You have to dedicate yourself to getting the photograph that you see in your mind. Sounds cliche doesn't it? I mean I can't count how many times I've received critical letters from readers complaining about tips such as "Be Dedicated"? in the magazine. 'Yeah, yeah, yeah" the letters all go, "I get it. I have to be dedicated, but this isn't a tip. Tell me about an aperture setting or a filter technique. Those are tips!" Sure, we all know we have to be willing to get up early, to stay out late, to go over the next ridge...to go the extra mile for photographs that stand out from the overwhelming morass of visual clutter that inundates us every day. So why do I continue to push this need for dedication? It's because I hear stories like Joseph Thomas' account of how he made today's Photo Of The Day.
"Although somewhat out-of-the-way, American Basin in Southwest Colorado is among the state's best locations to view wildflowers. The sky was cloudless on this morning, so I included as little of it as possible. A jagged ridgeline with unnamed peaks 13,806 and 13,744 catching the morning alpenglow provided more than enough visual interest to compensate for the featureless sky. Nearly freezing my feet off while capturing this image (I was actually rolling on the ground writhing in pain after standing in the stream for just a few minutes) prompted me to purchase a set of waders before my next foray into an icy mountain stream. Unfortunately, many of my long backpacking treks preclude me from carrying the extra weight. Anything to get the shot though, right?" (The photo was submitted to the Waterfalls Assignment. You can see the full description of the photo here.)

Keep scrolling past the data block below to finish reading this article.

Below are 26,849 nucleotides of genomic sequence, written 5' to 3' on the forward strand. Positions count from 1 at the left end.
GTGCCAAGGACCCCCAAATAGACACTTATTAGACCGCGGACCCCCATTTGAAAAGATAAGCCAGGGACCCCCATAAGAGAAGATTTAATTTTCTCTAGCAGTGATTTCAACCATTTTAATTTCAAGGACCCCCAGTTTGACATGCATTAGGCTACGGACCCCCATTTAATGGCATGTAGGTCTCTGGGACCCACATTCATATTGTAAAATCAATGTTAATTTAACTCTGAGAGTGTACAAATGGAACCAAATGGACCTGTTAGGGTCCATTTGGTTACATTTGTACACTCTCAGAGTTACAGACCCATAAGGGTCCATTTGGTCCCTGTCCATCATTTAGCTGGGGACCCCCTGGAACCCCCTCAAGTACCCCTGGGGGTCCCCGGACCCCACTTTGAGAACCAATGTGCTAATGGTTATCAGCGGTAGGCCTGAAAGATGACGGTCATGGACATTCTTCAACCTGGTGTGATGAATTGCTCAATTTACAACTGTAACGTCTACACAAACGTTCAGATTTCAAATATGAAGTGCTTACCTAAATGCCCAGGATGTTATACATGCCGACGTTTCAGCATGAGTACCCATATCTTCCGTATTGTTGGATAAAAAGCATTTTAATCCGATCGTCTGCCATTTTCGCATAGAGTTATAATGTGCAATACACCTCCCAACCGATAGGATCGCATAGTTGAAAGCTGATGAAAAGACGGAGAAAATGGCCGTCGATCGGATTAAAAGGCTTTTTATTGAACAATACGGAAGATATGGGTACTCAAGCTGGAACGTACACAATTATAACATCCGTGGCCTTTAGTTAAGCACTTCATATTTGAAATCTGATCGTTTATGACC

I'm not suggesting that unless you end up writhing in pain you haven't taken a great photograph. But for a moment consider how easy it would have been for Joseph Thomas to set up his tripod elsewhere and shoot in comfort? How many times have you made a decision to take an easier path even though you knew the photo wouldn't be as strong? I know I've done it more times than I care to remember.
I've been thinking a lot about this notion of dedication to the photograph as we approach the 10th anniversary of Galen Rowell's passing in a plane crash in the Owens Valley. Galen personified dedication to the photograph. He was well-known to run up the sides of mountains, down the banks of rivers and to dangle on rock faces to take the photographs he was envisioning. Galen was an extraordinary human and he left a legacy of inspiring images and writing and he was always generous with tips about filters, lens choices and exposure settings. If I was to choose the single most powerful and enduring "tip" from Galen Rowell, it would be to dedicate yourself to the photograph.
-Christopher Robinson, Editor